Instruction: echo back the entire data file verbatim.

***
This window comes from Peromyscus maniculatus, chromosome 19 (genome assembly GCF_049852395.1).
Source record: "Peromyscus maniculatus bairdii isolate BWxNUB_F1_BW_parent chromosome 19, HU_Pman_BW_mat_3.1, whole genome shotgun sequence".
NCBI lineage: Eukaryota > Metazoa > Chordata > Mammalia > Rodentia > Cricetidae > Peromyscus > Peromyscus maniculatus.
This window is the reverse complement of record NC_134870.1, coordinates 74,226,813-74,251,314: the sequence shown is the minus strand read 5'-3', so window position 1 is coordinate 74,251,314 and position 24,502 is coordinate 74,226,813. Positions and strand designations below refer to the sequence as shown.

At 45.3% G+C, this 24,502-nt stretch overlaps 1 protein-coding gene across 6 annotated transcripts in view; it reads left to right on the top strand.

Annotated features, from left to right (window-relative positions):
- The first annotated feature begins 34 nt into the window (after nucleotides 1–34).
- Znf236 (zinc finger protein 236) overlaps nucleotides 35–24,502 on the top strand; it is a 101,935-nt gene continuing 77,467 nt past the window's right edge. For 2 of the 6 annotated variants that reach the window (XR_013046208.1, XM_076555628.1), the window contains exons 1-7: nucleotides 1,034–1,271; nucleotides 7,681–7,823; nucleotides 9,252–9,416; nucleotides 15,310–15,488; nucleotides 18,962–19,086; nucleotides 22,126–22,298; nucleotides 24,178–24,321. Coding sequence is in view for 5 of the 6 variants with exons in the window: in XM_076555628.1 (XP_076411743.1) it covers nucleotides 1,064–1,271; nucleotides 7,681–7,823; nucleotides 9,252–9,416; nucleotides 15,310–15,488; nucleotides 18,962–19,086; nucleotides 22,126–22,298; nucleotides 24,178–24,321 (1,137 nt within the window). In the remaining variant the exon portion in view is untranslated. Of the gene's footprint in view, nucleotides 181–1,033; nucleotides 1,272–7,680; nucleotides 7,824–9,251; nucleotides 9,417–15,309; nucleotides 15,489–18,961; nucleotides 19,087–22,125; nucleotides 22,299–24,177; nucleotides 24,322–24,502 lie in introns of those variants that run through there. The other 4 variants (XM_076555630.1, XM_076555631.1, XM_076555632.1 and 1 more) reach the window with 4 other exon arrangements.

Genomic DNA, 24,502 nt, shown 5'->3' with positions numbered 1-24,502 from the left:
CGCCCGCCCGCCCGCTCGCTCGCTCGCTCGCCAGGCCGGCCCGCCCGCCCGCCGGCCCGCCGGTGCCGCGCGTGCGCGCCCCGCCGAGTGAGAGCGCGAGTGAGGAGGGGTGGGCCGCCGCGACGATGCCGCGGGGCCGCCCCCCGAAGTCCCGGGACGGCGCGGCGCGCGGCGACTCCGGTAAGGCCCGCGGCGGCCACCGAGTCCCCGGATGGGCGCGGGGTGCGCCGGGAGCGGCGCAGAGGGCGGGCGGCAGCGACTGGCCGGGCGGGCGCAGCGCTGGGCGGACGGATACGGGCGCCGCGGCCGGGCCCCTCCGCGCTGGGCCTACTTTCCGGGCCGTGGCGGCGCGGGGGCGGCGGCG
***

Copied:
This window comes from Peromyscus maniculatus, chromosome 19 (genome assembly GCF_049852395.1).
Source record: "Peromyscus maniculatus bairdii isolate BWxNUB_F1_BW_parent chromosome 19, HU_Pman_BW_mat_3.1, whole genome shotgun sequence".
NCBI lineage: Eukaryota > Metazoa > Chordata > Mammalia > Rodentia > Cricetidae > Peromyscus > Peromyscus maniculatus.
This window is the reverse complement of record NC_134870.1, coordinates 74,226,813-74,251,314: the sequence shown is the minus strand read 5'-3', so window position 1 is coordinate 74,251,314 and position 24,502 is coordinate 74,226,813. Positions and strand designations below refer to the sequence as shown.

At 45.3% G+C, this 24,502-nt stretch overlaps 1 protein-coding gene across 6 annotated transcripts in view; it reads left to right on the top strand.

Annotated features, from left to right (window-relative positions):
- The first annotated feature begins 34 nt into the window (after nucleotides 1–34).
- Znf236 (zinc finger protein 236) overlaps nucleotides 35–24,502 on the top strand; it is a 101,935-nt gene continuing 77,467 nt past the window's right edge. For 2 of the 6 annotated variants that reach the window (XR_013046208.1, XM_076555628.1), the window contains exons 1-7: nucleotides 1,034–1,271; nucleotides 7,681–7,823; nucleotides 9,252–9,416; nucleotides 15,310–15,488; nucleotides 18,962–19,086; nucleotides 22,126–22,298; nucleotides 24,178–24,321. Coding sequence is in view for 5 of the 6 variants with exons in the window: in XM_076555628.1 (XP_076411743.1) it covers nucleotides 1,064–1,271; nucleotides 7,681–7,823; nucleotides 9,252–9,416; nucleotides 15,310–15,488; nucleotides 18,962–19,086; nucleotides 22,126–22,298; nucleotides 24,178–24,321 (1,137 nt within the window). In the remaining variant the exon portion in view is untranslated. Of the gene's footprint in view, nucleotides 181–1,033; nucleotides 1,272–7,680; nucleotides 7,824–9,251; nucleotides 9,417–15,309; nucleotides 15,489–18,961; nucleotides 19,087–22,125; nucleotides 22,299–24,177; nucleotides 24,322–24,502 lie in introns of those variants that run through there. The other 4 variants (XM_076555630.1, XM_076555631.1, XM_076555632.1 and 1 more) reach the window with 4 other exon arrangements.

Genomic DNA, 24,502 nt, shown 5'->3' with positions numbered 1-24,502 from the left:
CGCCCGCCCGCCCGCTCGCTCGCTCGCTCGCCAGGCCGGCCCGCCCGCCCGCCGGCCCGCCGGTGCCGCGCGTGCGCGCCCCGCCGAGTGAGAGCGCGAGTGAGGAGGGGTGGGCCGCCGCGACGATGCCGCGGGGCCGCCCCCCGAAGTCCCGGGACGGCGCGGCGCGCGGCGACTCCGGTAAGGCCCGCGGCGGCCACCGAGTCCCCGGATGGGCGCGGGGTGCGCCGGGAGCGGCGCAGAGGGCGGGCGGCAGCGACTGGCCGGGCGGGCGCAGCGCTGGGCGGACGGATACGGGCGCCGCGGCCGGGCCCCTCCGCGCTGGGCCTACTTTCCGGGCCGTGGCGGCGCGGGGGCGGCGGCG